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Royal Jordanian business class snack service

Lastly there was a dessert with some sort of chocolate and strawberry cakes.

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Royal Jordanian business class dessert

I just wanted some water to drink, so was offered a bottle. While Royal Jordanian isn’t a dry airline across the board, I believe they don’t serve alcohol on shorthaul flights.

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Royal Jordanian business class bottled water

For the rest of the flight I just gazed out the window and enjoyed the views.

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View enroute to Amman

I noticed that the overhead bin above my seat had a sign saying “for cabin grooming use only.” That confused me at first — while the flight attendants’ eyebrows were on fleek, I didn’t think they needed a dedicated overhead bin to accomplish that. But perhaps that’s not what grooming refers to in this context.

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Royal Jordanian business class overhead bin

The crew was attentive for the short flight, though they already fully prepared the cabin for landing more than 20 minutes out, meaning that really they were only up for about 35 minutes.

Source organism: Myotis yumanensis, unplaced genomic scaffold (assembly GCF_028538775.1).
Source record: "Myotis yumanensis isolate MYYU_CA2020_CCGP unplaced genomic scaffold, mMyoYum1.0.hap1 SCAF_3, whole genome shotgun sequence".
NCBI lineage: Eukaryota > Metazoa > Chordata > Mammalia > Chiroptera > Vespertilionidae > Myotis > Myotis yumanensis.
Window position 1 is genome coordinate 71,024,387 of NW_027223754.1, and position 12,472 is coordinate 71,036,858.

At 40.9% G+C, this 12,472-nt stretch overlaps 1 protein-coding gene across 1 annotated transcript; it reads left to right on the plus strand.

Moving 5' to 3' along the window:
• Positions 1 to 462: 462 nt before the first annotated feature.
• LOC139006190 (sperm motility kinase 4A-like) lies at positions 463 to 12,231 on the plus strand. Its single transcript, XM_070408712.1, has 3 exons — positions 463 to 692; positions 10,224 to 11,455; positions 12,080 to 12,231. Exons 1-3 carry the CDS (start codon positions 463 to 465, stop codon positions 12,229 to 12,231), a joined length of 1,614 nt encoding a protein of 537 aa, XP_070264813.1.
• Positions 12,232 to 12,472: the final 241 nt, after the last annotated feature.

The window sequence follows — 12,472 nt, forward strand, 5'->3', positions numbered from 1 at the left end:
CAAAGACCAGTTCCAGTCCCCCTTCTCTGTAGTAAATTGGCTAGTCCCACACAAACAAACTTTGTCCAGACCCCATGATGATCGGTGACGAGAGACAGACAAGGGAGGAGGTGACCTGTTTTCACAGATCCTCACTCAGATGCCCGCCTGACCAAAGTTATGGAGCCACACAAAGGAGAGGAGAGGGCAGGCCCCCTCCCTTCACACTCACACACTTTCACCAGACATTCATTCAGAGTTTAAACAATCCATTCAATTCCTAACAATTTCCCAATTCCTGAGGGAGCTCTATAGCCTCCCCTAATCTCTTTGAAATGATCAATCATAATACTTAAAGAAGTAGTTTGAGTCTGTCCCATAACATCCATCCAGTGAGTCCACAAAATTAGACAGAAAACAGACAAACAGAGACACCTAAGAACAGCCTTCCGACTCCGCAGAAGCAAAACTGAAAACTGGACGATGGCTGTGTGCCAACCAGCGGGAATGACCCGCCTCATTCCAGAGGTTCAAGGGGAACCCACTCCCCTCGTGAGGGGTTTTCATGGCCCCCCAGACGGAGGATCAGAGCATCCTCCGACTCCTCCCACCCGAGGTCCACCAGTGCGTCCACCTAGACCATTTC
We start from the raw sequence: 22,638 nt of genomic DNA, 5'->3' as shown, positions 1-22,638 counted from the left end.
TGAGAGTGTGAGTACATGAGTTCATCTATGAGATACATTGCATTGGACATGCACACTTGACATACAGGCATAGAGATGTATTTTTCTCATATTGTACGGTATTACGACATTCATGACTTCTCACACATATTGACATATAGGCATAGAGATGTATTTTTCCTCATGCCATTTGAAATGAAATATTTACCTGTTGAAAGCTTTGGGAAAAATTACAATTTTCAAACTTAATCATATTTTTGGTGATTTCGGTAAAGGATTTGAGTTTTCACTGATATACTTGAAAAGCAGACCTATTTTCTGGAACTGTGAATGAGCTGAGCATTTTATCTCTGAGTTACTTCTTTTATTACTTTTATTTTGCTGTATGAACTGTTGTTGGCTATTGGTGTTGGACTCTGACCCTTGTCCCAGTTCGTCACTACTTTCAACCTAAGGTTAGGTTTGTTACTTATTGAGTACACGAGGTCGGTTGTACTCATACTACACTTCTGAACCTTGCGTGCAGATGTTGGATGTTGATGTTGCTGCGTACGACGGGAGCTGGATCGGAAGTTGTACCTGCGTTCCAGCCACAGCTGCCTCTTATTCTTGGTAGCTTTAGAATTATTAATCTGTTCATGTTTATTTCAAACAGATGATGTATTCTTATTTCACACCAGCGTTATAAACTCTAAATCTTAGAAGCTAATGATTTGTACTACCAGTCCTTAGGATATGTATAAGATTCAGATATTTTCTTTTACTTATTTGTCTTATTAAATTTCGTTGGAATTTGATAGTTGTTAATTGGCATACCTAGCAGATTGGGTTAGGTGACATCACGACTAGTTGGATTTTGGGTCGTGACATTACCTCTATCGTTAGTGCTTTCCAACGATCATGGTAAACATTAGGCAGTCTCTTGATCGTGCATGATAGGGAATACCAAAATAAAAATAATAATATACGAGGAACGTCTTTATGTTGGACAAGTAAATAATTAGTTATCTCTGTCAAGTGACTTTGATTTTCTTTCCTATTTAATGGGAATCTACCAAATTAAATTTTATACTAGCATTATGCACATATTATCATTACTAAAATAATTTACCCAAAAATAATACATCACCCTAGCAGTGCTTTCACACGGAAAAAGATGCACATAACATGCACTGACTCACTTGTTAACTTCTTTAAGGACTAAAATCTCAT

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View approaching Amman

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View approaching Amman

We touched down at Amman Queen Alia Airport at 1:30PM.

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View on final approach to Amman

From there it was just a quick two minute taxi to our arrival gate.

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Taxiing Amman Airport

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Arriving at gate Amman Airport

Amman Airport is gorgeous, and the arrivals experience was easy. There was no line for immigration, and the process of paying for your visa on arrival and getting stamped is seamless.

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Amman Airport

Royal Jordanian business class bottom line

Aside from the jet bridge kerfuffle, this was a very pleasant, quick flight. In general I love the Embraer 175, though this one was especially comfortable — the business class cabin had plenty of legroom and power ports, and being the only passenger was nice as well. I’d gladly fly this plane again, even on a longer route.

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About lucky

Ben Schlappig (aka Lucky) is a travel consultant, blogger, and avid points collector. He travels about 400,000 miles a year, primarily using miles and points to fund his first class experiences. He chronicles his adventures, along with industry news, here at One Mile At A Time.

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Comments